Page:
There are rumors that Indiana is shopping Granger to give way to Paul George's promising play. Indiana would lose a prominent scorer, one that led the team in scoring each of the last five seasons, but at the same time, his scoring average and field-goal percentage have fallen every year dating back to 2008-09. If Indiana trades him, they need to get an aggressive wing in return with a better shot-selection and more consistent jumper. Davis Bertans, last season's second-round pick has plenty of talent as a perimeter shooter, but will play in Latvia for at least another year or two. There's potential to find Granger's eventual replacement with a raw and developing small forward late in the first-round of the 2012 Draft where there will still be plenty of talent.
Milwaukee Bucks

2011-12 Record: 31-35, 9th in the Eastern Conference

2011-12 Draft Picks (Pre-Lottery): 12, 42

Needs: SF, C, PF

Players Selected in Past Two Drafts on Roster:  Tobias Harris (2011 - 19th overall), Jon Leuer (2011 - 40th), Ekpe Udoh (2010 - 6th), Larry Sanders (2010 - 15th), Darington Hobson (2010 - 37th)

Overview: Milwaukee changed their future drastically when management boiled over with cornerstone Andrew Bogut's injuries; as talented as he as was, he simply couldn't stay on the floor as he missed over 130 games in the past four seasons. In return, the Bucks acquired shot-heavy scoring of Monta Ellis, pairing him with an already-undersized, yet dynamic guard in Brandon Jennings. The pair combined to score about 36 points per game together, dolling out 11.5 assists combined, but both shot under 43 percent from the floor, including 33 percent from 3-point range. Needless to say with this kind of shooting, they were one of the least efficient offensive teams in the league last season and were right in the middle-of-the-pack defensively.

The trade of Andrew Bogut was sparked by the emergence of Turkish power forward Ersan Ilyasova, who averaged career-highs across the board last season. He's mobile at 6'10", serving as an excellent option in the pick-and-pop game. He's just 24 years old and a free agent, so he will command a nice chunk of change on the market, but should be a priority to re-sign him this off-season.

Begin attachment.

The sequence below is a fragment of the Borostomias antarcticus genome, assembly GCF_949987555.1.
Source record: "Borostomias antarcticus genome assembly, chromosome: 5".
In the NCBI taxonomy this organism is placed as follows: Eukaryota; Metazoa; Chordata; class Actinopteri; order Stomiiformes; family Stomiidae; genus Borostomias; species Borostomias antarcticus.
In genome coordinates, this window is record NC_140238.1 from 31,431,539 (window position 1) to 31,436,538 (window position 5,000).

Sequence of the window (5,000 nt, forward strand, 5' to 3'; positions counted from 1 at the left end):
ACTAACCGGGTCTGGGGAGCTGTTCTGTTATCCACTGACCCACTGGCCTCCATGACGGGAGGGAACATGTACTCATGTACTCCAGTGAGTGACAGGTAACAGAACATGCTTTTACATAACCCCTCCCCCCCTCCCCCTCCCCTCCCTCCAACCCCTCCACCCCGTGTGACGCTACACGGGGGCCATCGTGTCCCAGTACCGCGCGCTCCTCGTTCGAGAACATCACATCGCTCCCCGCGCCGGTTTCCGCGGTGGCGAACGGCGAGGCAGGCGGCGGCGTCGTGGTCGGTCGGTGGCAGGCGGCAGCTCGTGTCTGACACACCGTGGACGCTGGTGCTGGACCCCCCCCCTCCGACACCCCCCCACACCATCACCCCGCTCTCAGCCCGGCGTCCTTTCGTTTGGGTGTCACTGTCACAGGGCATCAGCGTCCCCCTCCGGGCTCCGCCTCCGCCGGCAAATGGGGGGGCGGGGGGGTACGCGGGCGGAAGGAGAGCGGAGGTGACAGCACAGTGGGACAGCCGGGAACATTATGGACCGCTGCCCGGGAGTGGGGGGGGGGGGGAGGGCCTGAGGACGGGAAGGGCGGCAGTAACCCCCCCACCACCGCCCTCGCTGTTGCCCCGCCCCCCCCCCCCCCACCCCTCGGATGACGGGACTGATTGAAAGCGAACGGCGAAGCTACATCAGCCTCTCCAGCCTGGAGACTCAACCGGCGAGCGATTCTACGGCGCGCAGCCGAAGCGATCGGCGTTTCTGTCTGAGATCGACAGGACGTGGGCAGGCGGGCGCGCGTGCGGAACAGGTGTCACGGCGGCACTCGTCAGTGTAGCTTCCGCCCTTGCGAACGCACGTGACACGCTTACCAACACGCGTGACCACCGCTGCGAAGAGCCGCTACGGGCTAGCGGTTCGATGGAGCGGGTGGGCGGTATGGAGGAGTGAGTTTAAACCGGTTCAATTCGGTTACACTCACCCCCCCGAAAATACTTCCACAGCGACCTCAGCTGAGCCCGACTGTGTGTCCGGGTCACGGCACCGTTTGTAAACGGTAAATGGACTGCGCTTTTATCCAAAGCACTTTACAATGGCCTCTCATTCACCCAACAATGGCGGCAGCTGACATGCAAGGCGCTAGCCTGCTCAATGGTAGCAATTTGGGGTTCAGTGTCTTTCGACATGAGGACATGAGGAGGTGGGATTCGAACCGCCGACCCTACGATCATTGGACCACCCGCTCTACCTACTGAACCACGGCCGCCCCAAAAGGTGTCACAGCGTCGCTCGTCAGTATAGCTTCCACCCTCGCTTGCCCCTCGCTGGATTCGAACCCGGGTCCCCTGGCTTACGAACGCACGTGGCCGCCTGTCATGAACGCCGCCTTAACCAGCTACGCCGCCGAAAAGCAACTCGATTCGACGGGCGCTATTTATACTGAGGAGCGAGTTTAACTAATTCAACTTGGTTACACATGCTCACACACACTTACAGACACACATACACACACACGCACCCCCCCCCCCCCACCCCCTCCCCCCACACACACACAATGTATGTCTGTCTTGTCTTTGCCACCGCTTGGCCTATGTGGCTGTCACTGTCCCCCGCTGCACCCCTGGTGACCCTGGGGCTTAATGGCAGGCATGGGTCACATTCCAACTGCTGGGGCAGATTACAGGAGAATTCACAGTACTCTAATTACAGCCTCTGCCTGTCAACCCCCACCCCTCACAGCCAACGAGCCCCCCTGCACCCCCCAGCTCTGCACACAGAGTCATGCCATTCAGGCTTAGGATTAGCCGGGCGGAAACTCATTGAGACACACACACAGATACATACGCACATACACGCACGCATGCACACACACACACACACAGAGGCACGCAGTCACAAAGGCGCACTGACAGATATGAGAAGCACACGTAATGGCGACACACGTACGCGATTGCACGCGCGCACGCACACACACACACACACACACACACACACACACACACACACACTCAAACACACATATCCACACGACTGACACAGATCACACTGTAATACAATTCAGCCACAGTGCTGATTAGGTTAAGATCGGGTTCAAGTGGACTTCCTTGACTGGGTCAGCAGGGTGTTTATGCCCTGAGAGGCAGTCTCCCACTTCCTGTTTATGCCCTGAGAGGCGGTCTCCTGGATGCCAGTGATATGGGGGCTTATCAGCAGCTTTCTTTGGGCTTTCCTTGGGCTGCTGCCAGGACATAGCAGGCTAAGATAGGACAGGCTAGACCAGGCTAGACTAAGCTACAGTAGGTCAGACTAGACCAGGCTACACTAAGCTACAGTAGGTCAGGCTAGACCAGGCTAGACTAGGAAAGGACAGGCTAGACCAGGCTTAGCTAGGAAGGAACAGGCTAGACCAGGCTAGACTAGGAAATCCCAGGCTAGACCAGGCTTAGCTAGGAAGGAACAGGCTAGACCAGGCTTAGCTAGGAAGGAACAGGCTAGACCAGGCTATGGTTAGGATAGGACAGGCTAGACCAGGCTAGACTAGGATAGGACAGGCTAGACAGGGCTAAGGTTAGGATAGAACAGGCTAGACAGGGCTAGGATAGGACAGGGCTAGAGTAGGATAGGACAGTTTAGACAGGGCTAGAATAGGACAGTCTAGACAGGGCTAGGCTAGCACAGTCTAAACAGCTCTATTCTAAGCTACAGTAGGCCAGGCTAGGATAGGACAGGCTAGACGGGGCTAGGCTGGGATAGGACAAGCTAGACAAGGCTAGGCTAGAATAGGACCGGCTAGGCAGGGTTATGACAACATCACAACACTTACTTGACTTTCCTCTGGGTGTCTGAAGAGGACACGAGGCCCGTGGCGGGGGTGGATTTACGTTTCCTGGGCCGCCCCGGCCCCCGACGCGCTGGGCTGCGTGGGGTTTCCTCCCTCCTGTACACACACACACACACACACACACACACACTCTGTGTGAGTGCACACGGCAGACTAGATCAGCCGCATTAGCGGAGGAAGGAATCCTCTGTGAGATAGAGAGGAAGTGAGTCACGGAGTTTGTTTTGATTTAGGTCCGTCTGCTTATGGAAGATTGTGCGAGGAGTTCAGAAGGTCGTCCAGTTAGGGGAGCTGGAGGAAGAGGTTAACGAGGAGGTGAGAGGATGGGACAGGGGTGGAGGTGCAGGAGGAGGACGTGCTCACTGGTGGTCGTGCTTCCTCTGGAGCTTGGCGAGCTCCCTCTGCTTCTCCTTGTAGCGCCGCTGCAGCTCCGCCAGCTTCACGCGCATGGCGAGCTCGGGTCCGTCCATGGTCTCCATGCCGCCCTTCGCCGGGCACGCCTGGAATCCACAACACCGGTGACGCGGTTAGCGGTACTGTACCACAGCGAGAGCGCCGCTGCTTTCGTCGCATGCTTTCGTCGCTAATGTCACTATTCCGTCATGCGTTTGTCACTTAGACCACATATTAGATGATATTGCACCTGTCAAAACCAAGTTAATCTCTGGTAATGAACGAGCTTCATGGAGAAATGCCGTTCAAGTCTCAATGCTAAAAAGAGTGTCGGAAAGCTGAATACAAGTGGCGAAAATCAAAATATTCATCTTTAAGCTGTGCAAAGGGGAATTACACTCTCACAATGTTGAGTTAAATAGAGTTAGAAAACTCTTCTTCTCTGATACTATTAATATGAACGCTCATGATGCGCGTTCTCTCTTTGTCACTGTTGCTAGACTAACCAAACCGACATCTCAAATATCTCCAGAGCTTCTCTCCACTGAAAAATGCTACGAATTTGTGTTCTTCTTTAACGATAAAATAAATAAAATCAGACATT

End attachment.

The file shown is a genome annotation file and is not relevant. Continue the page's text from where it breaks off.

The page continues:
Needs: With Ellis and Jennings on the books for a couple more years, the backcourt looks secure and should be amongst the league leaders in points and assists per game as a duo. If Ilyasova can be re-signed for the long-term, he presents a great option to grow and play alongside these guards. If not, Drew Gooden offers interior toughness and rebounding, but not the same perimeter versatility that Ilyasova brings.

No matter what the future holds for this frontcourt, Milwaukee needs to bring in a center to replace the newly-departed Bogut- the Bucks placed fifth to last in the league in rebounding. Is Ekpe Udoh the answer? He's a long, athletic shot blocker who runs the floor well, but has a very limited offensive game. Former first-round pick Larry Sanders has an even less-developed offensive game after two years in the league.

And the Bucks need to get some sort of production from the small forward position. Luc Richard Mbah a Moute is a nice, versatile, defensive stopper, but Tobias Harris and Darington Hobson, who have not really been healthy enough to produce, are better offensive talents.
Detroit Pistons

2011-12 Record: 25-41, 10th in the Eastern Conference

2011-12 Draft Picks (Pre-Lottery): 9, 39, 44 (from Houston Rockets)

Needs: PF, SF, SG

Players Selected in Past Two Drafts on Roster: Brandon Knight (2011 - 8th overall), Vernon Macklin (2011 - 52nd), Greg Monroe (2010 - 7th)

Overview: The aging core of perennial conference powers Chauncey Billups, Rip Hamilton, Rasheed Wallace have moved on, leaving only Ben Wallace and Tayshaun Prince as mainstays in the lineup. But the Pistons have been unable to develop a similar quality team to the one of the early 2000s. What they need is direction. Huge free agent contracts were handed out to Ben Gordon and Charlie Villanueva years ago, taking up a large chunk of the cap and just when you think management has it right- drafting Greg Monroe, Brandon Knight and even Jonas Jerebko, they go and bring back Prince and Jason Maxiell to longer-term deals. What good does that do for the youth and rebuilding movement and it's not like Detroit was one or two veterans away from the ranks of the elite in the East.